Businesses took vastly differing approaches in their seeking to achieve compliance with GDPR (including as to their timetable). That said, most took the task very seriously.
The Data Protection Act 2018 (DPA2018) itself, however, came to the statute books rather late, putting businesses under pressure to map over whether compliance with GDPR meant compliance with the DPA2018 and whether there were additional nuances.
In any event, data protection is not the kind of ‘compliance’ that means that you can ever say: ‘job done’.
Money, money, money
The greater financial responsibility for any breaches of the GDPR has been a key driver for many businesses in their efforts to be as compliant as possible and, crucially, to maintain continuing compliance.
There are two levels of fines under the GDPR: a fine of up to €10 million or two per cent of the company’s global annual turnover of the previous financial year (whichever is higher) or a fine of up to €20 million or four per cent of the company’s global annual turnover of the previous financial year (whichever is higher), and the level depends on the type of infringements. The potential fines are clearly substantial and aimed to ensure companies maintain this continuing compliance with GDPR.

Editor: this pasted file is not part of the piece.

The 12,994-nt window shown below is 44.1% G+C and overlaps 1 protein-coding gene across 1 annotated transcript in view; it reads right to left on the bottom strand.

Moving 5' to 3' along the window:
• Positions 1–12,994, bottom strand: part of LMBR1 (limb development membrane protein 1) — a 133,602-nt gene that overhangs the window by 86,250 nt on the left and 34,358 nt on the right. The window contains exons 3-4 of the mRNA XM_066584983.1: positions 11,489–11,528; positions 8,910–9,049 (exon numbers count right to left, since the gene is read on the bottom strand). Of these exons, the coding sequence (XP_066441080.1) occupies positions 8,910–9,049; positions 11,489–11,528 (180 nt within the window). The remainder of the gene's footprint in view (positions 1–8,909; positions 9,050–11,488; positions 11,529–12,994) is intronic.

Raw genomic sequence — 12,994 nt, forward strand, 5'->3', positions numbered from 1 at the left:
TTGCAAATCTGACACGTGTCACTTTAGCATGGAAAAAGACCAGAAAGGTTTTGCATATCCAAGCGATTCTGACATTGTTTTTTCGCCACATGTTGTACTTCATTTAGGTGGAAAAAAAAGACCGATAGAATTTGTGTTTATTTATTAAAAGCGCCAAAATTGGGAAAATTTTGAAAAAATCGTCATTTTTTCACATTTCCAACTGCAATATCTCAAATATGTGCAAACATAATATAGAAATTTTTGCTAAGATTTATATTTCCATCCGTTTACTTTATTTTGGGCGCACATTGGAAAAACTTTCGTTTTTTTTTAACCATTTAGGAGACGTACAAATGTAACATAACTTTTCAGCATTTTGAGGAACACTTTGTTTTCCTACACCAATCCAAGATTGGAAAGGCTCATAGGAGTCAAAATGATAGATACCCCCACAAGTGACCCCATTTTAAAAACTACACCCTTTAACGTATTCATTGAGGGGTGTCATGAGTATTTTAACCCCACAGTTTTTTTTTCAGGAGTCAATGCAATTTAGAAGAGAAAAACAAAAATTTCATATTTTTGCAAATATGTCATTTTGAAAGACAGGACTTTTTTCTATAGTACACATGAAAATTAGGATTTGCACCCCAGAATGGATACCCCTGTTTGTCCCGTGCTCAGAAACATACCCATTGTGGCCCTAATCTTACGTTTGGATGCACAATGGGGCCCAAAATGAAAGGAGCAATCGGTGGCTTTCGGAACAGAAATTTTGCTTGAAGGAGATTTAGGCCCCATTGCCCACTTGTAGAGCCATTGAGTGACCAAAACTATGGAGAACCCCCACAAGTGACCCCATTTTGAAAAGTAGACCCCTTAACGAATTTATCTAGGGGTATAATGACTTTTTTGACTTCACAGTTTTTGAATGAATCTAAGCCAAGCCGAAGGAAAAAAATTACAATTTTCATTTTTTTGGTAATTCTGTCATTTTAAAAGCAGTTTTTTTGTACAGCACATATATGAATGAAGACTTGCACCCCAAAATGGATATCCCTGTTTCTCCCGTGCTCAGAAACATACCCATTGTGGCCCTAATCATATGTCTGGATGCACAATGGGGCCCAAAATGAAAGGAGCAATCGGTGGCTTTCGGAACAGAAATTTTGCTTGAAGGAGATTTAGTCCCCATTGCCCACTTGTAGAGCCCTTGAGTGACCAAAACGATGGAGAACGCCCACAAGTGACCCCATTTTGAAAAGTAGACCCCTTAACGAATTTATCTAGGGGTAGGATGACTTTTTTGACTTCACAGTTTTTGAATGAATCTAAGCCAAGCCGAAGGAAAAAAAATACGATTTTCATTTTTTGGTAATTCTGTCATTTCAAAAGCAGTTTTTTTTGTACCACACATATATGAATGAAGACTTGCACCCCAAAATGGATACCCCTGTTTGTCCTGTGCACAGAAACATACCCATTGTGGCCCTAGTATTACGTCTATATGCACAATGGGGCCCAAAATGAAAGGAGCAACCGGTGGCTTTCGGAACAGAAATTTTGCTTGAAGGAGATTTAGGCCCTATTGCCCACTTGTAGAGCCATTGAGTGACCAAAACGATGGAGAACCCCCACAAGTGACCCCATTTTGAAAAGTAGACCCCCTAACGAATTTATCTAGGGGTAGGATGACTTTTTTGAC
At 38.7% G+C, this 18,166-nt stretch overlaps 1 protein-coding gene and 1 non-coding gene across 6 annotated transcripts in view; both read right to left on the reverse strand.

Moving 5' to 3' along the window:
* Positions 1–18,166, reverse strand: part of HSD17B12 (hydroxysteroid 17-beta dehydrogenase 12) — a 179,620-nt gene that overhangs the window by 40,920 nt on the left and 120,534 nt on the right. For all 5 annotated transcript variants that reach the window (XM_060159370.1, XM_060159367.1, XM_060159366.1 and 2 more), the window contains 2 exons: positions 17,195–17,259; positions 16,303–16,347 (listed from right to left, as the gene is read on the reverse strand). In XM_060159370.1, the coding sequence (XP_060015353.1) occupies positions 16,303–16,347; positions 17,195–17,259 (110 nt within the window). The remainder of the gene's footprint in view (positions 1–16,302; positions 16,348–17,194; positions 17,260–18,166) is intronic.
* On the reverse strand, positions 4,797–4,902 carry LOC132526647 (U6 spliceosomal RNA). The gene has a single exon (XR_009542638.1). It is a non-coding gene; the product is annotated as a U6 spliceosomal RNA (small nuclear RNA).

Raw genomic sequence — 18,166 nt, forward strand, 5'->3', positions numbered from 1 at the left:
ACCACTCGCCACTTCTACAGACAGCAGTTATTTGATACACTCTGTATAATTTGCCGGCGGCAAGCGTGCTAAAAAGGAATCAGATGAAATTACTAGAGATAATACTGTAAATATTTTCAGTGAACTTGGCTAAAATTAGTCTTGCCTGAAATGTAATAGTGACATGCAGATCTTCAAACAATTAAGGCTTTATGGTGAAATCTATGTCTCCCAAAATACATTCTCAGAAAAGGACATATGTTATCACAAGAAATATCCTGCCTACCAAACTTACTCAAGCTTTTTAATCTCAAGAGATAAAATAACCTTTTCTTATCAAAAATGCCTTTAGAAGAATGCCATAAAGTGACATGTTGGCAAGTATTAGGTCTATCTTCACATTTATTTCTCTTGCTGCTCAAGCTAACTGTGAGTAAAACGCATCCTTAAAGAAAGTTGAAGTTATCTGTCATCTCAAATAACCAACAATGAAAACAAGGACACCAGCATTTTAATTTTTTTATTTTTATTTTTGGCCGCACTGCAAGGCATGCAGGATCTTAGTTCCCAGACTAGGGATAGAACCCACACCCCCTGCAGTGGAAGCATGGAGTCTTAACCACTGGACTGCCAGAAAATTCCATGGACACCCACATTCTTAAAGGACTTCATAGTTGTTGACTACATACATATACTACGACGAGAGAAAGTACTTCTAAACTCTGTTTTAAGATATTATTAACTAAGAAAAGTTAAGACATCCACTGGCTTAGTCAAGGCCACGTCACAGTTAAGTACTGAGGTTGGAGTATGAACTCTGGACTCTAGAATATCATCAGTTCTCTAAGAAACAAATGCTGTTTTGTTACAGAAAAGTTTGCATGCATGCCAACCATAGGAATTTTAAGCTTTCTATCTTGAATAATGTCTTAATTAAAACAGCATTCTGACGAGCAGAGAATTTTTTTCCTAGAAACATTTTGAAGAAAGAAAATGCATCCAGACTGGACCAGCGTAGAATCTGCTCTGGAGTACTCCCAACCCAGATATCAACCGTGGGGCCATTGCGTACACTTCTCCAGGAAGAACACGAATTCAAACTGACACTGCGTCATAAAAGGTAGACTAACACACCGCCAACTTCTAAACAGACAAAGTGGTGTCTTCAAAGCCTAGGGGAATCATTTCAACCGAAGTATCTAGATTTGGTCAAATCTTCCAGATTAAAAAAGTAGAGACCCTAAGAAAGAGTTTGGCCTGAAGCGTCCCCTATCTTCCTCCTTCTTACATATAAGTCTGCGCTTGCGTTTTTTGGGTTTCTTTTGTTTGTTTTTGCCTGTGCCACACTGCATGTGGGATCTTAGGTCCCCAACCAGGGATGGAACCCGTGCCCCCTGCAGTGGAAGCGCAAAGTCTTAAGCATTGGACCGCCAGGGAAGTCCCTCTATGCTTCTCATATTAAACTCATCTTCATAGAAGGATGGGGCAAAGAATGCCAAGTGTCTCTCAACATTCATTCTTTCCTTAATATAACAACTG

Fines for breaches will be considered on a case-by-case basis. They will take into account criteria such as the intentional nature of the infringement, how many data subjects / people have been affected and whether there have been any previous infringements by the business.
Allocation of liability
Whilst we await the first enforcement actions and compensation claims, suppliers and customers are continuing to debate how (generally by way of a written contract) liability should be allocated between them if there is a breach.
For compensation claims from individuals, the GDPR states that the individual can bring that claim against any controller or processor who is involved in the processing - unless they can demonstrate that they were not in any way responsible or, if a processor, they had complied with all of their obligations. Both parties to a transaction are, therefore, often looking for protection if they need to pay out but it is the others’ fault.
Many organisations are also looking for protection if they are subject to a penalty notice. This one is much more difficult. The ICO will need to issue any penalty, taking into account the considerations set out in the GDPR, as well as the Data Protection Act 2018, which include considering the degree of responsibility.